The Huntsman: Winter’s War

Review by David Jenkins @daveyjenkins

Directed by

Cedric Nicolas-Troyan

Starring

Chris Hemsworth Emily Blunt Jessica Chastain

Anticipation.

Snow White and the Huntsman was… not so good.

Enjoyment.

It’s a bit of a mess, but with some charming character turns.

In Retrospect.

Please, please, please: no more Huntsman movies. Thanks!

This originality-neutral trawl through a fairy tale fantasy world is saved by the comedy sidekicks.

Let’s hear it for little guys, the noble comedy sidekick, often just tossed in to some po-faced wannabe blockbuster for light relief. It doesn’t seem like there’s much else to discuss when it comes to Cedric Nicolas-Troyan’s The Huntsman: Winter’s War, a featureless, self-assembly adventure flick which, even though its cast is primarily female, ends up placing the lone male as the chest-beating hero.

A garbled quest narrative, creakily built around the antics of 2012’s Snow White and the Huntsman and some howling och-aye-the-noo! Scottish accent work, is leavened no end by British comedy stalwarts Rob Brydon and Nick Frost, playing bickering dwarves who lope in the backdrop and fire saucy zingers back at Chris Hemsworth while he keeps time looking buff and sexy.

But wait, there’s more. While the central female cast of Jessica Chastain and Emily Blunt do little to lift the film above similar fantasy-based middle-weights, Sheridan Smith comes galloping to the rescue, yet again as comic relief, her timing, delivery and happy emersion within this silly universe leaving her A-list counterparts in the dust. She is thrust into the plot about half way, and the film as a whole instantly gains a pulse. Her silver-tongued back-and-forths with Brydon are an obvious highlight, as is a wantonly gooey romantic subplot involving Frost and Smith’s dwarvish cohort played by Alexandra Roach. Yes, there’s kung-fu axe showdowns, minions getting beaten down bloodlessly with ornamental staffs, and much rhubarbing about the fate of the kingdom, but its impact is negligible compared to the frivolous banter occurring just below the neck-line.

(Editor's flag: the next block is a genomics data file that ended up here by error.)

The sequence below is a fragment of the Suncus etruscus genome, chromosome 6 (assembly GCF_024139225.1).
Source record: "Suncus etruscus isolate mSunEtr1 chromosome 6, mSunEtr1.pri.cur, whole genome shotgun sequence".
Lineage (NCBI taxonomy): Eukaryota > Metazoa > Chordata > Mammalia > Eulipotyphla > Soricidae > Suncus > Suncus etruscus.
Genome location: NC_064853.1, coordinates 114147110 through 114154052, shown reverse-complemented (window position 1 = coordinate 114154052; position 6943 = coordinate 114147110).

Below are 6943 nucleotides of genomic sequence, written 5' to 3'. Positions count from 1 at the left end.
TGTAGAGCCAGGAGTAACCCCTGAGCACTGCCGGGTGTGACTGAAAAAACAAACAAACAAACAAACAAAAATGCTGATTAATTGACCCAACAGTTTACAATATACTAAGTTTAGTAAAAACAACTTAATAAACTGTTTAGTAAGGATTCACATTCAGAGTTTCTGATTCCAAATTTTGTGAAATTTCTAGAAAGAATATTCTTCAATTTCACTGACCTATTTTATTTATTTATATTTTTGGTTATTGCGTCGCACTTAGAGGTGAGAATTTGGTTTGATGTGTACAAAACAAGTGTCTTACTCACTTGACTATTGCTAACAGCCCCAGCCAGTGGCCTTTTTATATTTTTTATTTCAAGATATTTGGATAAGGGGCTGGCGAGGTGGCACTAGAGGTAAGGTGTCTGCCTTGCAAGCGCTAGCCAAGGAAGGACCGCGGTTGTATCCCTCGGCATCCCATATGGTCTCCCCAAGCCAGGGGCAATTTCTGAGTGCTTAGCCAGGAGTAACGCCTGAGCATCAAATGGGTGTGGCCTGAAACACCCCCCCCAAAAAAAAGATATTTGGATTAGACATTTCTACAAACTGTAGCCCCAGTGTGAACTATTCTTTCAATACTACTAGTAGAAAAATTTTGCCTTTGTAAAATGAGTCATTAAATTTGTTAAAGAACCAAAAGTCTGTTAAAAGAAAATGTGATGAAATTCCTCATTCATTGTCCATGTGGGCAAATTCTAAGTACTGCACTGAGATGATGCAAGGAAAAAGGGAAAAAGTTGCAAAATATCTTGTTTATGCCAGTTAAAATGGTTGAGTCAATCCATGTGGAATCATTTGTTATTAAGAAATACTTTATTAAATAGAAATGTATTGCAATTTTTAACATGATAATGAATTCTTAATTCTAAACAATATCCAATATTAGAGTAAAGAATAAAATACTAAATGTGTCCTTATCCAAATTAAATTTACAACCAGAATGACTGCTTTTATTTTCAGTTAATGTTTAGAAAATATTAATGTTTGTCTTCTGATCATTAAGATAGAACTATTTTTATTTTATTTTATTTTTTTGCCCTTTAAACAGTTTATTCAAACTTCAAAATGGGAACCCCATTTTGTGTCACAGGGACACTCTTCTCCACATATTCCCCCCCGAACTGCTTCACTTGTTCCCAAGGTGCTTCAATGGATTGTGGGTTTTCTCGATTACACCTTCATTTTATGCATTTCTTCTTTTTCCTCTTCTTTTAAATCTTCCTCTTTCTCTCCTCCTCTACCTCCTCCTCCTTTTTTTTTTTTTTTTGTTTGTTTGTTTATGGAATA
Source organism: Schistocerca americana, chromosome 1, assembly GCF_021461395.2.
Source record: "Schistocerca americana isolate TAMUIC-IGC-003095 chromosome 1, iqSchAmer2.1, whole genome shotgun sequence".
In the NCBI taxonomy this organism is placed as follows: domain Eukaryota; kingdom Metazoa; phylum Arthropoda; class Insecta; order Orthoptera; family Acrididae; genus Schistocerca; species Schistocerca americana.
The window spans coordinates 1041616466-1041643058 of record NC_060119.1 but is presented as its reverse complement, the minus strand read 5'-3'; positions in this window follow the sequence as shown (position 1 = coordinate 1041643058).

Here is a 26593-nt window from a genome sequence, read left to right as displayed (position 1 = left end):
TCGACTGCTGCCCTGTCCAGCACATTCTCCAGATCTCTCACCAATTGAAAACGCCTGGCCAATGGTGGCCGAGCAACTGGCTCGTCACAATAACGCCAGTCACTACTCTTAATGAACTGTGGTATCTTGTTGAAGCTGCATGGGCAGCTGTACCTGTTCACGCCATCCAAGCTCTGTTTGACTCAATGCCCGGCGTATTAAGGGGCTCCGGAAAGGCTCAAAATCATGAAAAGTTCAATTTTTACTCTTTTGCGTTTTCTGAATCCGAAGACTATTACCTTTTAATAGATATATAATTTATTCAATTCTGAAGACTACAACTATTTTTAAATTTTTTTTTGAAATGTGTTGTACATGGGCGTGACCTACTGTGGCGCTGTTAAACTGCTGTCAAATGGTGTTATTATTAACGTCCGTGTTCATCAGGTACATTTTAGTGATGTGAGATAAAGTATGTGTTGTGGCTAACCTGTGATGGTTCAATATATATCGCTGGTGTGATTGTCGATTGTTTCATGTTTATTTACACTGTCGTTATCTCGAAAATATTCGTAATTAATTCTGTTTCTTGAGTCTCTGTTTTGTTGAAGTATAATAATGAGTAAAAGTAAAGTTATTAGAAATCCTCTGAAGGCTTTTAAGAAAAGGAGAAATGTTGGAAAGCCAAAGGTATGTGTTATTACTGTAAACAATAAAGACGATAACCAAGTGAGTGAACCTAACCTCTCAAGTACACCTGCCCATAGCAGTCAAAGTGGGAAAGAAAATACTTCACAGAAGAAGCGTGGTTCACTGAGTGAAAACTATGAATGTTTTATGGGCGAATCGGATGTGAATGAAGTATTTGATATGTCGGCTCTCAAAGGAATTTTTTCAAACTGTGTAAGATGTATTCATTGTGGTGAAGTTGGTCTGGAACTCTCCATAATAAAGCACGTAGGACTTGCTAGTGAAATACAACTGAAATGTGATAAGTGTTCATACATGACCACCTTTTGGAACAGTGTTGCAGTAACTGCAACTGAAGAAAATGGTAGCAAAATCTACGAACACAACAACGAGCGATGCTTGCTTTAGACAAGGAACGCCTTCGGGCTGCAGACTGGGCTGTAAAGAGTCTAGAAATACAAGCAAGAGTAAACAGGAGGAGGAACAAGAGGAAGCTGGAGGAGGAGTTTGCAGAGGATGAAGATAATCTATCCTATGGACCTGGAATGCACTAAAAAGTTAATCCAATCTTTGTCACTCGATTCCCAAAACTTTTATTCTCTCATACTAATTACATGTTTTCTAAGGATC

Blunt plays naffed off ice queen Freya. A abortive puppy love turns to a life of imperialist violence when someone sets fire to her newborn baby in its crib, which is understandable. The underling boyf is blamed, but there’s always an inkling that Charlize Theron’s Ravenna (later slain by Snow White but waiting in the aisles for an chance to return and do some evil) might’ve played some part in the deed. Freya sets up shop, massacres the locals, steals their kids and trains them up as double-hard assassins who wear figure-hugging leather slacks. Two of them grow into Hemsworth and Chastain. They fall in love, but no, no, no, love is not allowed under this new regime, and so they’re banished from Freya’s guard.

It’s not entirely clear where things go from there. There’s still a magic mirror, though its purpose seems to be administering a temporary mind-fucking to whomever stares into it. Things roll on and roll out. There’s precious little ambition on show, and so the fact that the hectic climax is trimmed of all but necessary detail, to the point where it seems like we’re watching a montage of continuity errors, is forgivable. It doesn’t do much that’s right or memorable, though you could hardly call mediocrity a cardinal sin. And still, there’s the funny side players to cherish while the others slash at one-another’s oily tentacles in a dull battle for the future of humanity. If further Huntsman world building is required, let’s go full-tilt comedy and have Sherdian Smith in the lead.

Published 4 Apr 2016

Anticipation.

Snow White and the Huntsman was… not so good.

Enjoyment.

It’s a bit of a mess, but with some charming character turns.

In Retrospect.

Please, please, please: no more Huntsman movies. Thanks!

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